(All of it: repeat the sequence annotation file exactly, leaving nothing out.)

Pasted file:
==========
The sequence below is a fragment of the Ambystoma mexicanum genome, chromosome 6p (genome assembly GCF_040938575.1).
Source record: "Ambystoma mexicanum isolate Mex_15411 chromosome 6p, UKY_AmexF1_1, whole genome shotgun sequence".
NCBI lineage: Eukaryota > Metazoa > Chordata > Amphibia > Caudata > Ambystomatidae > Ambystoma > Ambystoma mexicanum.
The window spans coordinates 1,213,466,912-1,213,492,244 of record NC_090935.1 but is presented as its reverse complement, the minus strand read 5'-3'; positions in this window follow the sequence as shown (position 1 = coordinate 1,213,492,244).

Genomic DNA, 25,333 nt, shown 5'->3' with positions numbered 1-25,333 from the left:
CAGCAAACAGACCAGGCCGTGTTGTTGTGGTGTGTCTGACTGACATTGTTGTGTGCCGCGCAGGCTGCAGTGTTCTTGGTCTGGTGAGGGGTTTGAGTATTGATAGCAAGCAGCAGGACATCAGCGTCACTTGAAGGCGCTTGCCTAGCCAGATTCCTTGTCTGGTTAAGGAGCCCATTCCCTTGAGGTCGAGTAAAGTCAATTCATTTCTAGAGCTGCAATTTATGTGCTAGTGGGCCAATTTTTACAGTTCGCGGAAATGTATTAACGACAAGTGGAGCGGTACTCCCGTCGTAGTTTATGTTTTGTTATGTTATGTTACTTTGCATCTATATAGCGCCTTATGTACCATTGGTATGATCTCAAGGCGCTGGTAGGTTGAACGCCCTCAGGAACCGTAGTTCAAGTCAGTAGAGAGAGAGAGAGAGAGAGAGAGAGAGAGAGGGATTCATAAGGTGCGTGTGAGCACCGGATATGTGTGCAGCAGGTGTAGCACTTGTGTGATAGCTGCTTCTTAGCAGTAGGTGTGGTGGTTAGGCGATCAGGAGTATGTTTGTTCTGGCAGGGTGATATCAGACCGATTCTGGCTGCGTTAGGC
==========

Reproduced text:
The sequence below is a fragment of the Ambystoma mexicanum genome, chromosome 6p (genome assembly GCF_040938575.1).
Source record: "Ambystoma mexicanum isolate Mex_15411 chromosome 6p, UKY_AmexF1_1, whole genome shotgun sequence".
NCBI lineage: Eukaryota > Metazoa > Chordata > Amphibia > Caudata > Ambystomatidae > Ambystoma > Ambystoma mexicanum.
The window spans coordinates 1,213,466,912-1,213,492,244 of record NC_090935.1 but is presented as its reverse complement, the minus strand read 5'-3'; positions in this window follow the sequence as shown (position 1 = coordinate 1,213,492,244).

Genomic DNA, 25,333 nt, shown 5'->3' with positions numbered 1-25,333 from the left:
CAGCAAACAGACCAGGCCGTGTTGTTGTGGTGTGTCTGACTGACATTGTTGTGTGCCGCGCAGGCTGCAGTGTTCTTGGTCTGGTGAGGGGTTTGAGTATTGATAGCAAGCAGCAGGACATCAGCGTCACTTGAAGGCGCTTGCCTAGCCAGATTCCTTGTCTGGTTAAGGAGCCCATTCCCTTGAGGTCGAGTAAAGTCAATTCATTTCTAGAGCTGCAATTTATGTGCTAGTGGGCCAATTTTTACAGTTCGCGGAAATGTATTAACGACAAGTGGAGCGGTACTCCCGTCGTAGTTTATGTTTTGTTATGTTATGTTACTTTGCATCTATATAGCGCCTTATGTACCATTGGTATGATCTCAAGGCGCTGGTAGGTTGAACGCCCTCAGGAACCGTAGTTCAAGTCAGTAGAGAGAGAGAGAGAGAGAGAGAGAGAGAGAGGGATTCATAAGGTGCGTGTGAGCACCGGATATGTGTGCAGCAGGTGTAGCACTTGTGTGATAGCTGCTTCTTAGCAGTAGGTGTGGTGGTTAGGCGATCAGGAGTATGTTTGTTCTGGCAGGGTGATATCAGACCGATTCTGGCTGCGTTAGGC